Sgt. Joe Barzeski is the closest thing in Central Iraq to a miracle worker.
And 11-year-old Ali is going to need a miracle to get over burns from a kerosene stove.
"(The skin) has to come off so that the medicine will work," Barzeski tells CBS News correspondent Elizabeth Palmer as he starts treating the child. "Plus, this will get all crusty, and scab up and that will be an ugly scar."
The soldiers turn up the radio to drown out the crying. Conditions are primitive. But even so, the burn unit is filled to capacity.
It's tucked away on a U.S. base that's known as the biggest gas station in Iraq. It's where military convoys refuel - while on the far side, Iraqi families, as many as 80 a day, wait patiently to be admitted to a clinic that's more M.A.S.H. unit than E.R.
Barzeski had no medical training before he joined the Army - so he's been learning on the job.
Many of the volunteers are tough convoy security guards. They dish out tenderness and Tylenol, or painstakingly changing burn victims' dressings while their trucks are serviced.
Haider is on his 12th visit to the clinic after he was drenched in boiling tea. Cases like his led Barzeski to invent a treatment to prevent crippling keloid scars.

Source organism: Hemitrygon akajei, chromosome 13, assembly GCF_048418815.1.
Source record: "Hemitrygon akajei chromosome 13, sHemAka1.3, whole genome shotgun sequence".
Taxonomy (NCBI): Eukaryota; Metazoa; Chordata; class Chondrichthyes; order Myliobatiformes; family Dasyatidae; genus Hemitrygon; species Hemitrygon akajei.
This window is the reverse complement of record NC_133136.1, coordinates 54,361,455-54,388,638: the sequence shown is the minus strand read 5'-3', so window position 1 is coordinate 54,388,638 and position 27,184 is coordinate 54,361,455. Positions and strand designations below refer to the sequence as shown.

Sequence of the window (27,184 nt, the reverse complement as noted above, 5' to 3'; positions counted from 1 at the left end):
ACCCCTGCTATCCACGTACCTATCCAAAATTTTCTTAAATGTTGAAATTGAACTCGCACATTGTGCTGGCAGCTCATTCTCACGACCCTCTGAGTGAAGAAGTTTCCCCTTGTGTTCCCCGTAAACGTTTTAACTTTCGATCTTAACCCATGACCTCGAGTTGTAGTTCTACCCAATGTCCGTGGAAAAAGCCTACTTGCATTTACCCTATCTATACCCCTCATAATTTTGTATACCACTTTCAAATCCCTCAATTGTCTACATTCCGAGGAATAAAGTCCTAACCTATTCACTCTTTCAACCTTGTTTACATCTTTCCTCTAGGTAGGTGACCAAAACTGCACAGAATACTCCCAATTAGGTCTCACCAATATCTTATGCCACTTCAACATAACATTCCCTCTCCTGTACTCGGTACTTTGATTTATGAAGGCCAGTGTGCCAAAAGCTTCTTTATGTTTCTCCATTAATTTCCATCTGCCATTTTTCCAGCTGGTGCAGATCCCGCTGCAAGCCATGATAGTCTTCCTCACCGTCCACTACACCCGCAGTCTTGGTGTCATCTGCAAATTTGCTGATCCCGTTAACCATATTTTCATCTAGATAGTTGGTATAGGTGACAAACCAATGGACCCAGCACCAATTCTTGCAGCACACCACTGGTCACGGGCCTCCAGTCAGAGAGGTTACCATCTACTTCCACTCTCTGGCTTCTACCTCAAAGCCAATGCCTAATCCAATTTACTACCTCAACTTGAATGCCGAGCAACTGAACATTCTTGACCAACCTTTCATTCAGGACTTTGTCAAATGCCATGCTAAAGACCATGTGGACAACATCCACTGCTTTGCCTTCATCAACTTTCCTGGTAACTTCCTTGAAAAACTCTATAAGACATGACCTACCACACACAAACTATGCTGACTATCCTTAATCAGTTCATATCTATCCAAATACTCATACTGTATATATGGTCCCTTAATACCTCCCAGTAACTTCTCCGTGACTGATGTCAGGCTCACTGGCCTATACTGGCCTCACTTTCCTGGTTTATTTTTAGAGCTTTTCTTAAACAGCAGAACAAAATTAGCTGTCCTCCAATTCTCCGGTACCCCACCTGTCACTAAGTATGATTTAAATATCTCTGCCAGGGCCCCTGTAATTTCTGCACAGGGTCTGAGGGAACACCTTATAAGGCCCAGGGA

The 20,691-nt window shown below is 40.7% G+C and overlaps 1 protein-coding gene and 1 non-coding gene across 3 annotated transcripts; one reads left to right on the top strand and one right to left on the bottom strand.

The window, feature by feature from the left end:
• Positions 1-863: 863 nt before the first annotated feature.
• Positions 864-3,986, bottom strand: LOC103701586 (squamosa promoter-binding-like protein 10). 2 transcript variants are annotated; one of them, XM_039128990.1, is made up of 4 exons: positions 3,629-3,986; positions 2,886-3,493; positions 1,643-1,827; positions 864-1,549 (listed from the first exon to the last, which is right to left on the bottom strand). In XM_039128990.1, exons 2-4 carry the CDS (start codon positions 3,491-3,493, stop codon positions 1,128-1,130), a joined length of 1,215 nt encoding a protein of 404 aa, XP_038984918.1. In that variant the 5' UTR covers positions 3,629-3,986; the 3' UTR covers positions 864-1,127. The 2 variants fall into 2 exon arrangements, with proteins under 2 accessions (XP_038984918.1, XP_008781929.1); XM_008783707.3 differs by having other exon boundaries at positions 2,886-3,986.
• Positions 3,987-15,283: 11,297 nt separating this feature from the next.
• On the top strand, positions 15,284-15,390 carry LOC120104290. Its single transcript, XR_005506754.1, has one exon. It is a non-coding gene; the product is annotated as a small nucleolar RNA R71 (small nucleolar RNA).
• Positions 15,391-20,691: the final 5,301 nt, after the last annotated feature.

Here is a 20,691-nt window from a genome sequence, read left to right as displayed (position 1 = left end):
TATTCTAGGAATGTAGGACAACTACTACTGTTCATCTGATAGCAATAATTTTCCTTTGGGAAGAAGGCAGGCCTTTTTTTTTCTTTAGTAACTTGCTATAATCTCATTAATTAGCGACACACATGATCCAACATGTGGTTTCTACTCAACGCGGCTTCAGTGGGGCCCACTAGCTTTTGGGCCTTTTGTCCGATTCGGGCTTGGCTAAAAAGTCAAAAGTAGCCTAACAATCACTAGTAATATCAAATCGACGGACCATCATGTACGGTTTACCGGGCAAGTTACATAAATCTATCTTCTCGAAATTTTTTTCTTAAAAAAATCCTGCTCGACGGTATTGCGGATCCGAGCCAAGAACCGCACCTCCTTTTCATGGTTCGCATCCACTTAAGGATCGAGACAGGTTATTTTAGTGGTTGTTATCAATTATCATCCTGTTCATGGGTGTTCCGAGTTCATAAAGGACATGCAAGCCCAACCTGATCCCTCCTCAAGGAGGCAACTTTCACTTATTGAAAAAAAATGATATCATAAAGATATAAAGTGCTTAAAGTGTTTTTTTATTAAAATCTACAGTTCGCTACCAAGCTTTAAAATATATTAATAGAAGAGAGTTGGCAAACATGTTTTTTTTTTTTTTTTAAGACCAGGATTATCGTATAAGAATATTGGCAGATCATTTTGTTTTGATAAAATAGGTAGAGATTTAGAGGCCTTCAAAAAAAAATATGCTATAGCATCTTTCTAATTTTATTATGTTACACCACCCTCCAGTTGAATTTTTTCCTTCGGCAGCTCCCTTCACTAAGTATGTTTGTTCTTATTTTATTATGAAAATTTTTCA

"There was a boy who came in my son's age, and he couldn't turn his waist because he had these painful keloids on his hips, and that's when I decided I was going to try and do something," Barzeski said.
He treats the patients with what he calls "mayo," a blend of steroids, antibiotics and something called medi-honey - spread on the bodies of little patients to help them re-grow healthy skin.
Drugs and bandages often run dangerously low. They have to be donated - as the clinic can't draw on Army stock.
"Its against the medical rules of engagement," Barzeski said. "Since we don't cause the injury, we can't treat them with our supplies."
Despite chronic shortages, the clinic has treated more than 1,000 children. Barzeski knows most of them by name. He's got a special soft spot for Fatima.
She was in such pain last week she refused to bend her arm or walk. This week, he's sweet-talked her into physiotherapy - disguised as fun.
"She likes the music that's in there. She kept on saying "dance, dance." And I said, 'I'm not going to dance, but if you walk and you can get your arm straightened out, I'll dance with you,'" he said. "I think I'll have to dance with her with this Friday."
Here at least, the battle for hearts over minds is over. Joe Barzeski and his volunteers have won.
If you'd like information about helping the burn unit continue its service, please send us an e-mail.